Cervical Spinal Stenosis Injury Specialists Mustang OK

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Harvey C Jenkins Jr., MD
(405) 686-1700
8603 S Western Ave
Oklahoma City, OK
Business
Aria Orthopedics
Specialties
Orthopedics

Data Provided By:
Stuart Brady Stephens, DDS
(405) 350-0700
1025 E Vandament Ave Ste 100
Yukon, OK
Specialties
Orthodontics/Dentofacial Orthopedics

Data Provided By:
Michael James Davoli, MD FACS
(405) 350-6770
1617 Professional Cir
Yukon, OK
Gender
Male
Education
Medical School: New Jersey
Graduation Year: 1977

Data Provided By:
Jack William Balenseifen, DDS
(405) 789-6772
7505 Nw 23Rd St
Bethany, OK
Specialties
Orthodontics/Dentofacial Orthopedics

Data Provided By:
Glenn L Smith, DO
(405) 682-4651
2149 SW 59th St Ste 101
Oklahoma City, OK
Specialties
Orthopedics
Gender
Male
Education
Medical School: Kirksville Coll Of Osteo Med, Kirksville Mo 63501
Graduation Year: 1973

Data Provided By:
Dr.Michael Davoli
(405) 350-6770
1617 Professional Circle
Yukon, OK
Gender
M
Speciality
Orthopedic Surgeon
General Information
Accepting New Patients: Yes
RateMD Rating
2.3, out of 5 based on 3, reviews.

Data Provided By:
Stephen Mc Cullough, DDS
(405) 350-1343
508 W Vandament Ave # 200
Yukon, OK
Specialties
Orthodontics/Dentofacial Orthopedics

Data Provided By:
Neal Conrad Capel, MD
(601) 605-0934
Yukon, OK
Specialties
Orthopedics
Gender
Male
Languages
Spanish
Education
Medical School: Univ Of Md Sch Of Med, Baltimore Md 21201
Graduation Year: 1955

Data Provided By:
James August Rosacker
(405) 378-8141
3110 Sw 89th St
Oklahoma City, OK
Specialty
Orthopedic Surgery

Data Provided By:
Dennis Earl Foster, MD
(405) 378-4472
3130 SW 89th St Ste 100
Oklahoma City, OK
Specialties
Orthopedics
Gender
Male
Education
Medical School: Univ Of Ok Coll Of Med, Oklahoma City Ok 73190
Graduation Year: 1980
Hospital
Hospital: Integris Jim Throrpe Rehabilit, Oklahoma City, Ok; Physicians Hospital Of Oklahom, Oklahoma City, Ok
Group Practice: Southwest Medical Ctr Plz

Data Provided By:
Data Provided By:

Cervical Spinal Stenosis

A Patient's Guide to Cervical Spinal Stenosis

Introduction

Anatomy

What parts make up the spine and neck ?

The spine is made of a column of bones. Each bone, or vertebra, is formed by a round block of bone, called a vertebral body. A bony ring attaches to the back of the vertebral body, forming a canal.

This bony ring is formed by two sets of bones. One set, the pedicle bones, attaches to the back of each vertebral body. On the other end, each pedicle bone connects with a lamina bone. The lamina bones form a protective roof over the back of the spinal cord. When the vertebra bones are stacked on top of each other, the bony rings forms a long bony tube that surrounds and protects the spinal cord as it passes through the spine.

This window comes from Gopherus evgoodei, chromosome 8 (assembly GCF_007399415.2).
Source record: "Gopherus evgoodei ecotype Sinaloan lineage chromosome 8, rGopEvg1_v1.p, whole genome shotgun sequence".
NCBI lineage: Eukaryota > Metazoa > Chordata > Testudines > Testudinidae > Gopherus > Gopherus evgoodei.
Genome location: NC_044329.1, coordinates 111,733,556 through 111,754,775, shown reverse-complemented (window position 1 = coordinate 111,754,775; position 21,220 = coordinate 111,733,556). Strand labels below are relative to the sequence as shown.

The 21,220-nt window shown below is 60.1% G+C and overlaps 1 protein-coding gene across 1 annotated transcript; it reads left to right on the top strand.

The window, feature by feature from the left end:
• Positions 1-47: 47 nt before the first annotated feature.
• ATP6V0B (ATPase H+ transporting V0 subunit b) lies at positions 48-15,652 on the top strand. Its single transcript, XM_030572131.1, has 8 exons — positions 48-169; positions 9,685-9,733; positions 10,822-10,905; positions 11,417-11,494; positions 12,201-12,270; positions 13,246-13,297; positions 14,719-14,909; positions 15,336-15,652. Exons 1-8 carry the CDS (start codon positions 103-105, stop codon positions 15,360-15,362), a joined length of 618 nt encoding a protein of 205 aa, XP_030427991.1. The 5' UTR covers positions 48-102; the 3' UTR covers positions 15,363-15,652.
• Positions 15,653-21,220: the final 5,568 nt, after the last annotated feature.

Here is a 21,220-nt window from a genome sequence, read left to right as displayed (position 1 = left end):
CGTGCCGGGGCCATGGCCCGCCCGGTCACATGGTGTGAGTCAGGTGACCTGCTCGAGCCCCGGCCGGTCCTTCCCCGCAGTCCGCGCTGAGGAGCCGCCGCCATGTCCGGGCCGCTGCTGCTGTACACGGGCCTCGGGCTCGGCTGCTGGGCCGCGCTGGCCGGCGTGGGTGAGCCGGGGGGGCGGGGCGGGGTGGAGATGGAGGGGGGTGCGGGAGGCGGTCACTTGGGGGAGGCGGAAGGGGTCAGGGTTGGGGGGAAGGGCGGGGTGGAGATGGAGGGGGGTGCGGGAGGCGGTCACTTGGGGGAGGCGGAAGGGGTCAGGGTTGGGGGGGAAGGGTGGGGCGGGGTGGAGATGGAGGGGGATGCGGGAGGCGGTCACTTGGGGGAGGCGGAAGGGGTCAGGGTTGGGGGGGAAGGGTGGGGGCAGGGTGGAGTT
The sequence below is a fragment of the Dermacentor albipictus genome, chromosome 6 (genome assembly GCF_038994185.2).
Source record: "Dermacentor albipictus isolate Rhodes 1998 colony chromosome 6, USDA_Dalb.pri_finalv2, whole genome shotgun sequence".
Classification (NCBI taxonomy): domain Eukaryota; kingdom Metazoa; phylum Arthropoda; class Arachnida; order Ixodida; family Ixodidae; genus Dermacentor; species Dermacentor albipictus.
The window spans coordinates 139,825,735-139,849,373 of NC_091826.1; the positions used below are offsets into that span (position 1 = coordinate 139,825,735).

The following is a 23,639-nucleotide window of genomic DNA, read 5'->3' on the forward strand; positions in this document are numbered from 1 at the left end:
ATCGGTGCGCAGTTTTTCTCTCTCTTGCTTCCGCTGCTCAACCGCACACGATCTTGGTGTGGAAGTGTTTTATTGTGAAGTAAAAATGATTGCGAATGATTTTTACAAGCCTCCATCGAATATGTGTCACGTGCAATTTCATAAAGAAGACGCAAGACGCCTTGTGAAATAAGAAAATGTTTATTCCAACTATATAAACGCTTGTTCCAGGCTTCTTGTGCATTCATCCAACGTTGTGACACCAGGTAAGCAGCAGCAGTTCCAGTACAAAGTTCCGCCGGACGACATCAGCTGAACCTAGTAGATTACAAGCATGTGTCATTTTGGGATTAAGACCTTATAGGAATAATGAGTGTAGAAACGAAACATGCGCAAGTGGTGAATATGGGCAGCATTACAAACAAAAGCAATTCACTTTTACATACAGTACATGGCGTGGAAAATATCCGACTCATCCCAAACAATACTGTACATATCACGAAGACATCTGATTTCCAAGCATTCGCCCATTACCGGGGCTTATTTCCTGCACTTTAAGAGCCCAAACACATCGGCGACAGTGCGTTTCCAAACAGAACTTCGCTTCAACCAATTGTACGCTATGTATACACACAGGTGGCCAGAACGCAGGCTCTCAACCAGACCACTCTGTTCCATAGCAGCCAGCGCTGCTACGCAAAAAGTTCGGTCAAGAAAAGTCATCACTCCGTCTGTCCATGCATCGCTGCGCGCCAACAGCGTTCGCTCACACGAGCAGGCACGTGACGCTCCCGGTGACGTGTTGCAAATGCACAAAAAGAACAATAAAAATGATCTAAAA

An intervertebral disc fits between each vertebral body and provides a space between the spine bones. The disc works like a shock absorber. It protects the spine against the daily pull of gravity. It also protects the spine during activities that put strong force on the spine, such as jumping, running, and lifting.

An intervertebral disc is made up of two parts. The center, called the nucleus, is spongy. It provides most of the ability to absorb shock. The nucleus is held in place by the annulus, a series of strong ligament rings surrounding it. Ligaments are strong connective tissues that attach bones to other bones.

Related Document: A Patient's Guide to Cervical Spine Anatomy

Causes

Why do I have this problem?

The bony spinal canal normally has more than enough room for the spinal cord. Typically, the canal is 17 to 18 millimeters around, slightly less than the size of a penny. Spinal stenosis occurs when the canal narrows to 13 millimeters or less. When the size drops to 10 millimeters, severe symptoms of myelopathy occur. Myelopathy is a term for any condition that affects the spinal cord. The symptoms of myelopathy result from pressure against the spinal cord and reduced blood supply in the spinal cord as a result of the pressure.

Spinal stenosis may develop for any number of reasons. Some of the more common causes of spinal stenosis include

  • congenital stenosis
  • degeneration
  • spinal instability
  • disc herniation
  • constriction of the blood supply to the spinal cord

Congenital Stenosis

Some people are born with a spinal canal that is narrower than normal. This is called congenital stenosis. They may not feel problems early in life, but having a narrow canal to begin with places them at risk for stenosis. Even a minor neck injury can set them up to have pressure against the spinal cord. People born with a narrow spinal canal often have problems later in life, because the canal tends to become narrower due to the affects of aging. These degenerative changes often involve the formation of bone spurs (small bony projections) that point into the spinal canal and put pressure on the spinal cord.

Degeneration

Degeneration is the most c...

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